The Hive’s Own Observations and Unexpected Results
Variation Under Nature: Mind-Bender
The most difficult scenes in the series to shoot are those in which two and particularly three clones appear in the same scene. Scenes with more than one clone are shot first with one character, then again with another – and so on. The incredible hair, make-up and wardrobe that creates each clone’s distinctive ‘look’ takes anywhere from thirty minutes to an hour to perfect, depending on the clone. Equally rare is showing physical contact between the clones. Both of these cinematic feats are featured in this episode.
It ain’t easy, being clones.
Alison’s nosy neighbor Aynsley is introduced walking a muzzled Great Dane. As scripted, the dog was meant to leap at Felix, scaring him witless. But it so happened that the canine performer was the nicest dog in the world, and failed to muster any menace. As a result, the character of Aynsley was given the ‘real teeth’ in this scene.
The b!#$h who guards hell.
Why does Cosima need eye glasses, but the other do not?
SPOILER: Cosima wears glasses but Katja, Beth, Sarah, Alison and the mysterious Assassin do not. It is safe to assume Cosima’s eyesight degenerated due to her own individual environment and conditions (studying super hard!), instead of sharing a genetic condition. Unless some are wearing contacts, but that was never the intention of the writers.
Science geek clone, Cosima.
The police Medical Examiner refers to Katja’s skull being crushed in an ‘industrial sausage maker’. What is she referring to, exactly?
The ‘industrial sausage’ maker Coroner Beckwith refers to is an actual gravel crusher; the discovery of Katja’s body was shot in a quarry outside of the City of Toronto, Ontario.
Is it true that the clones could not be differentiated by their fingerprints?
Science under-pins almost every plot point, right down to what motivates or confounds Detective Arthur Bell & Co. It is true that clones would have nearly identical fingerprints, which would flag a potential positive match to existing criminal records or even some government identification databases. Their fingerprints could only be differentiated due to wear and tear acquired from each individual clone’s life experiences.
Isn’t it just a matter of time before the clones’ identical DNA raises red flags with the detectives?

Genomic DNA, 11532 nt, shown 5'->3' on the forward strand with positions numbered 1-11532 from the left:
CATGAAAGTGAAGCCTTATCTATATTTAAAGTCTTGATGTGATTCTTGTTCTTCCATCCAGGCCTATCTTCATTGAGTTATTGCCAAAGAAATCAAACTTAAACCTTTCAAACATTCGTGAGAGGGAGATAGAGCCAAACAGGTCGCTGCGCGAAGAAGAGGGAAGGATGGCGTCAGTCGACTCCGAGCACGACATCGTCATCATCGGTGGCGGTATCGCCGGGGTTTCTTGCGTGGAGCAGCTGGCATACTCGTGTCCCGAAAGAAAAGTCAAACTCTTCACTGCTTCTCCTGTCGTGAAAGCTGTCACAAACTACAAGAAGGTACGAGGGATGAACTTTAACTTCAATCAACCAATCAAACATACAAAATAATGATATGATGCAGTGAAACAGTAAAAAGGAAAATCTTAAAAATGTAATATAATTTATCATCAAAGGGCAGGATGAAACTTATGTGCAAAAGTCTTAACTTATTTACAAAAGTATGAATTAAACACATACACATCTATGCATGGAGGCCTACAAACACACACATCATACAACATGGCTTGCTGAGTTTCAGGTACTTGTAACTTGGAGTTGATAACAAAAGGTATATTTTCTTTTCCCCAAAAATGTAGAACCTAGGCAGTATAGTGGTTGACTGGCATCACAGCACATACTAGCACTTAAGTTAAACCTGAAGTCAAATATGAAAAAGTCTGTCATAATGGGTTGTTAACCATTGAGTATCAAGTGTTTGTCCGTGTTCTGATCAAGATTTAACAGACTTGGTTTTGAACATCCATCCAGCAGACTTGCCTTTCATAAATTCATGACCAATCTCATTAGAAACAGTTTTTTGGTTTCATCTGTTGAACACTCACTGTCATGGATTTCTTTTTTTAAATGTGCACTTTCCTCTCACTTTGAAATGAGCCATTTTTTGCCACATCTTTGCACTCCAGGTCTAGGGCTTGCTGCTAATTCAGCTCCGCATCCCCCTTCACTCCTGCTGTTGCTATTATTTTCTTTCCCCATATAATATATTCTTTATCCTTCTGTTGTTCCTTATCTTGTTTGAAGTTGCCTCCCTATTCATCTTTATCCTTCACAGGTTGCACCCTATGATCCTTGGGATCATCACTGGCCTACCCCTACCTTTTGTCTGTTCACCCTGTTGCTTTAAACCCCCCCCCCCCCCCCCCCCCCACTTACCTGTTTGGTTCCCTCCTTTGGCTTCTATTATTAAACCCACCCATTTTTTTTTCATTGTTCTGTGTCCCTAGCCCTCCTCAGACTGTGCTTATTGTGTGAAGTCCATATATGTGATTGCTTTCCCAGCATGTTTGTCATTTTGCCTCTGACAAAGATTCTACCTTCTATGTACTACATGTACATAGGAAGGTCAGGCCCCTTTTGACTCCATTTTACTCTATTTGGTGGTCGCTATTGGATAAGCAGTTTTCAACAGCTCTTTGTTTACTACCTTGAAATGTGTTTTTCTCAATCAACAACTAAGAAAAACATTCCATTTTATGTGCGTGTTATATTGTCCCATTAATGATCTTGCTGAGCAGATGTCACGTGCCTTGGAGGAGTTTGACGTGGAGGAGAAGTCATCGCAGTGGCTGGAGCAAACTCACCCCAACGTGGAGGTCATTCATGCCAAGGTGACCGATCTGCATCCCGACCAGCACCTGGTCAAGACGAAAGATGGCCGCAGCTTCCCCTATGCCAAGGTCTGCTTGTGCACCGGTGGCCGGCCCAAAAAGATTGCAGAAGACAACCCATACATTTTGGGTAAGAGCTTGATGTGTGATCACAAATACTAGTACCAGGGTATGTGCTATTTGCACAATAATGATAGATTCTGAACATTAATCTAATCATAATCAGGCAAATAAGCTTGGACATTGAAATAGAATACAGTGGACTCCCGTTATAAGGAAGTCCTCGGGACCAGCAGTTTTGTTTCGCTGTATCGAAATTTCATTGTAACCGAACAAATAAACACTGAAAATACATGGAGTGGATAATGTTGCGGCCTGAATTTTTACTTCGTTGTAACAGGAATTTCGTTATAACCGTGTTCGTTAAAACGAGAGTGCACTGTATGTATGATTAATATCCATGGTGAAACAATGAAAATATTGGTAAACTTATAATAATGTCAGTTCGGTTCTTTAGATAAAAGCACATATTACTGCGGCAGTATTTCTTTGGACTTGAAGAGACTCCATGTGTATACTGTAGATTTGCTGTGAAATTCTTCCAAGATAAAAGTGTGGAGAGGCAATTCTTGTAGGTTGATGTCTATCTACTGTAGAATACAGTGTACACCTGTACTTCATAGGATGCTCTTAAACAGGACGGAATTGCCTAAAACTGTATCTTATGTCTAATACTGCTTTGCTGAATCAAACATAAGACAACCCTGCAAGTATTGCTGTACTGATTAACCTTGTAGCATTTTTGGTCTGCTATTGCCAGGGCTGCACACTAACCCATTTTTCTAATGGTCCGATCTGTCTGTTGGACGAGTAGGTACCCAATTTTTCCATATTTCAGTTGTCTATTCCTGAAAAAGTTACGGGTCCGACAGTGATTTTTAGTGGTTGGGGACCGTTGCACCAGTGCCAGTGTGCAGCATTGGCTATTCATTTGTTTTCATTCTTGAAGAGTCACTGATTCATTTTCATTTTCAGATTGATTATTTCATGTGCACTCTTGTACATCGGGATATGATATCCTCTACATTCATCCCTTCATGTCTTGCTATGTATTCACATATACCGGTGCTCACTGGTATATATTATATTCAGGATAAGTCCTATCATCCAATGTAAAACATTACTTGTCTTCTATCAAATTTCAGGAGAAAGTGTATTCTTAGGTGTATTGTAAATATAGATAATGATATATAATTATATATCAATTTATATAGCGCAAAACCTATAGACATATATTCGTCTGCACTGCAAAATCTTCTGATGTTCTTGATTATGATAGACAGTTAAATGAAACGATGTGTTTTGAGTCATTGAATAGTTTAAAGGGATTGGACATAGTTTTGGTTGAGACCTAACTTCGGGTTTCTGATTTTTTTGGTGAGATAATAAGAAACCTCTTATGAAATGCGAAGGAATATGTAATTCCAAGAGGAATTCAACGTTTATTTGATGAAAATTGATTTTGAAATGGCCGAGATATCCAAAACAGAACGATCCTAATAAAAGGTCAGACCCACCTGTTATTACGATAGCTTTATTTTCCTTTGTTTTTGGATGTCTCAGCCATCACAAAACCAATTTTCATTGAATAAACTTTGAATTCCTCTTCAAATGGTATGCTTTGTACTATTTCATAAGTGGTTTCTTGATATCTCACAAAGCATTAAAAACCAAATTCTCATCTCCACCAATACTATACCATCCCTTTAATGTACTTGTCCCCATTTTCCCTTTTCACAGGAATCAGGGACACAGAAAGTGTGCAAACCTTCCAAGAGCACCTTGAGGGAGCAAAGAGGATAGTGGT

Indeed, but first they must have the crime scenes’ DNA processed, and receive all the results within the same timeframe all the action in the show occurs. Clarifying the real-world police science available to most homicide squads in North America was one of the most challenging aspects of plotting the detectives’ through-line in Season One. Turns out, very few police departments enjoy the speedy service lauded in most fictional forensics labs portrayed on TV.
Is it true co-creator Graeme Manson wrote the first three episodes of Season One?
Yes. And co-creator John Fawcett directed the first two – shot simultaneously – as well as the finale. Co-creator Graeme Manson wrote the first three episodes of Season One, as well as the finale.
Why does Beth’s boyfriend Paul seem so familiar?
Canadian-born Dylan Bruce has performed in over a dozens roles on television and film, including Martin Kail in 24: Conspiracy, Chris Hughes in As The World Turns, Brian Nelson in The Bay and even appeared as a doorman in The Sopranos.
Close call with Paul.
Where do I know Kevin Hanchard from?
The mercurial, conflicted Det. Art Bell is performed by accomplished stage and screen performer, Kevin Hanchard, whose credits range from the walking the boards of the prestigious Shaw Festival, to appearances in popular international television favorites like Degrassi, The Listener and Due South.
Where have I seen Detective Angelis DeAngelis before?
Ingra Cadranel has performed in over 30 series and made-for-television movies, and will be recognized for her Saskia in Lost Girl, Jill in The Bridge, and Francesca in Rent-a-Goalie.